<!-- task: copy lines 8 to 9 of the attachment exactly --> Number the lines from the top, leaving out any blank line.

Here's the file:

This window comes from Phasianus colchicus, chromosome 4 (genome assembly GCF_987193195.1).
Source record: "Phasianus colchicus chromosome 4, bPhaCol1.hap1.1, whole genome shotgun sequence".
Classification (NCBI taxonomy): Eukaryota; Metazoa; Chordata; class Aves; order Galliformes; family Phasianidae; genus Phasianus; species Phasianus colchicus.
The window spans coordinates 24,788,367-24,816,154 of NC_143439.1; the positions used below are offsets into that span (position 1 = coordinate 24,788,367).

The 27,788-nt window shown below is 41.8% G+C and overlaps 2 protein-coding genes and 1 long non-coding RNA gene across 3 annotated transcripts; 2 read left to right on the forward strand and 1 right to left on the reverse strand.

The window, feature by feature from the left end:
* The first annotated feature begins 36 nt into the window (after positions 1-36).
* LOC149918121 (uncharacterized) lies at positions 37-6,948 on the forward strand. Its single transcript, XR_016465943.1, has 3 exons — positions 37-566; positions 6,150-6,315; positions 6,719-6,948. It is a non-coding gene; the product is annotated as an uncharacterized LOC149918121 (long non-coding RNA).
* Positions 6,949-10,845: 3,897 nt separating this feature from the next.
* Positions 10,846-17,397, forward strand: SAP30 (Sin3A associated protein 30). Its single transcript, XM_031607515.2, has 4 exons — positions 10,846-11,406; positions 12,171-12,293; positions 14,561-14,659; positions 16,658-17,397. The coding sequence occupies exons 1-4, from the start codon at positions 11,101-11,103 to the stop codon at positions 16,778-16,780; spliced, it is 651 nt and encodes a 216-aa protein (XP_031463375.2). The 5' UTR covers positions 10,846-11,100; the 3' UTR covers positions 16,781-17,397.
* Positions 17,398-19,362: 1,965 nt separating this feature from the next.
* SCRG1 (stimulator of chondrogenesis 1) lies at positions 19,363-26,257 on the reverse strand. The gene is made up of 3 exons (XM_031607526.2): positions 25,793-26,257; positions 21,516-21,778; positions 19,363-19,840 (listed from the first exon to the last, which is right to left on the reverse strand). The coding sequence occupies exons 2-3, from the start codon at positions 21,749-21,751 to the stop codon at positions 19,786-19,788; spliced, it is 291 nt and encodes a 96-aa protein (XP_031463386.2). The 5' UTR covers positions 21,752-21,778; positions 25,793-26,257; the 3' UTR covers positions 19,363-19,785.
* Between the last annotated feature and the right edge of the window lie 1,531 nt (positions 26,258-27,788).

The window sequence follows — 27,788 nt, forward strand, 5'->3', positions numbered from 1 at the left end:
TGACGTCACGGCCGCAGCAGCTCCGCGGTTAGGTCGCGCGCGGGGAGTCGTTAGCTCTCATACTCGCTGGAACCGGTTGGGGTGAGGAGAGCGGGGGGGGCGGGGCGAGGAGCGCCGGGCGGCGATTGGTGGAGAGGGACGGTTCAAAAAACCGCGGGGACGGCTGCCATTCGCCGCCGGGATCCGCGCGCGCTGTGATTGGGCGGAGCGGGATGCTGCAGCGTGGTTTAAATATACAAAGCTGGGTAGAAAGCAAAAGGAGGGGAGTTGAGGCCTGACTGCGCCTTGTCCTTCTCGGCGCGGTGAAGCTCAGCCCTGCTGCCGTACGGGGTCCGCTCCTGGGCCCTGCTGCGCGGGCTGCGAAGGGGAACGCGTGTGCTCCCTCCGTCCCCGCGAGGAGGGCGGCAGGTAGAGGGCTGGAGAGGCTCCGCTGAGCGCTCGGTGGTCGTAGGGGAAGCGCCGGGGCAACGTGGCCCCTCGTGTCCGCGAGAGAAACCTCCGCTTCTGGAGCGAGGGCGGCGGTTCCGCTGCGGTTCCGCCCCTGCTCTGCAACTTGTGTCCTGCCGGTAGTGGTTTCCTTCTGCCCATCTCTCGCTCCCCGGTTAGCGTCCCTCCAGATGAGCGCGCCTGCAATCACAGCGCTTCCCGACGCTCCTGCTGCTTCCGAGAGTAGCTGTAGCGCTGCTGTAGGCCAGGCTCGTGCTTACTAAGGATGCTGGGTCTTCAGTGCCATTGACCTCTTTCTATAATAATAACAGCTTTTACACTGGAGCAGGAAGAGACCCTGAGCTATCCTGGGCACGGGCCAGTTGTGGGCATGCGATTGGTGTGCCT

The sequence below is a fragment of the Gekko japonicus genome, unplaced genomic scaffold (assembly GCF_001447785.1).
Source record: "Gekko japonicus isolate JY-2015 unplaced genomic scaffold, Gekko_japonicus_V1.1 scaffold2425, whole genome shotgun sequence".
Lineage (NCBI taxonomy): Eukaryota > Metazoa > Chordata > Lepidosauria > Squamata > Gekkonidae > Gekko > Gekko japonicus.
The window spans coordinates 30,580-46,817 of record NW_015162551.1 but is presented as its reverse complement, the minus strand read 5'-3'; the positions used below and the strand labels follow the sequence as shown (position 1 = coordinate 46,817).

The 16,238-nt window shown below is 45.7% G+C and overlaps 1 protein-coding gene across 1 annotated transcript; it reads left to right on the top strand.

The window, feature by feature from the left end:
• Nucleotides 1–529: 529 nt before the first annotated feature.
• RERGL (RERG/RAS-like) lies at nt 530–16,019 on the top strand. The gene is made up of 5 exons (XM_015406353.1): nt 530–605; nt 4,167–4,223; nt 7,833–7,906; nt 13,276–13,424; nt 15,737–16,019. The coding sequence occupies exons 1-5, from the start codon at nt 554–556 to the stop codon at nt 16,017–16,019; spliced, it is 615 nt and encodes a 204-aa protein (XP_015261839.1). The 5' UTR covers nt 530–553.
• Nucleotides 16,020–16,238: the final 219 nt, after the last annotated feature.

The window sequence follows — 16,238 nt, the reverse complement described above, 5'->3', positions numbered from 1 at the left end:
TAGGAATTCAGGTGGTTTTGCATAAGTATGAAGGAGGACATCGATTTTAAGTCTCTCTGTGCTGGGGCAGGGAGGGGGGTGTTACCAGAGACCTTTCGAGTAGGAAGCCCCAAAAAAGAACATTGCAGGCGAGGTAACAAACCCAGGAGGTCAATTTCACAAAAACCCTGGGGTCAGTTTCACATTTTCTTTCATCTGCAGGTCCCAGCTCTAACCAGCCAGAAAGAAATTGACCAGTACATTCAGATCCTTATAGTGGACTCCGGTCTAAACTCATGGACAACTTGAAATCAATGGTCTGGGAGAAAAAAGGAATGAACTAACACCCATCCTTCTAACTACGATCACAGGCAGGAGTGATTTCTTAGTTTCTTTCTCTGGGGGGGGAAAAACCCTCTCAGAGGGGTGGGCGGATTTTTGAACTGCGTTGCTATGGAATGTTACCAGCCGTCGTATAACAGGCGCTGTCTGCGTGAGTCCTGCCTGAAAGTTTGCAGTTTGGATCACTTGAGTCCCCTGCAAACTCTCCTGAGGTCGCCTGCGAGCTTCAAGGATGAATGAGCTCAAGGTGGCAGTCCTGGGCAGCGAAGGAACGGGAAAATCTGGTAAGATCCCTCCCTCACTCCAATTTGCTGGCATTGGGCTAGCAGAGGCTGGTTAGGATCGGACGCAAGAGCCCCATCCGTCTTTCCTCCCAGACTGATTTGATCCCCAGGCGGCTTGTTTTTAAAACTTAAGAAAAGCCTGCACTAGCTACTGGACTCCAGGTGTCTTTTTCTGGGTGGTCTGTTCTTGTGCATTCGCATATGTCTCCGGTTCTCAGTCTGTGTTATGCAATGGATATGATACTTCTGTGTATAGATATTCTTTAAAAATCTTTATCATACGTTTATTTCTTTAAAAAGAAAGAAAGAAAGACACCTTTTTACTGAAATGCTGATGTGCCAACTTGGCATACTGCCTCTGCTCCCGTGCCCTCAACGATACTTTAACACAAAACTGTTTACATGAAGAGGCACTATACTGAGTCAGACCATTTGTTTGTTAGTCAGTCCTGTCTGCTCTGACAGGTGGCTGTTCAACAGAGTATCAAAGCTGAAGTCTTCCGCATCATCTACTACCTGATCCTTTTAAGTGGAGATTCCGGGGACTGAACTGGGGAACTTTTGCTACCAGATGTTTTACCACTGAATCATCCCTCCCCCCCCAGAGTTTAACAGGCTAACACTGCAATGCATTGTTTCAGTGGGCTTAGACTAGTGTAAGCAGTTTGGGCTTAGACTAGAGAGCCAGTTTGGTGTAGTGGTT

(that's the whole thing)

* LOC149918121 (uncharacterized) lies at positions 37-6,948 on the forward strand. Its single transcript, XR_016465943.1, has 3 exons — positions 37-566; positions 6,150-6,315; positions 6,719-6,948. It is a non-coding gene; the product is annotated as an uncharacterized LOC149918121 (long non-coding RNA).
* Positions 6,949-10,845: 3,897 nt separating this feature from the next.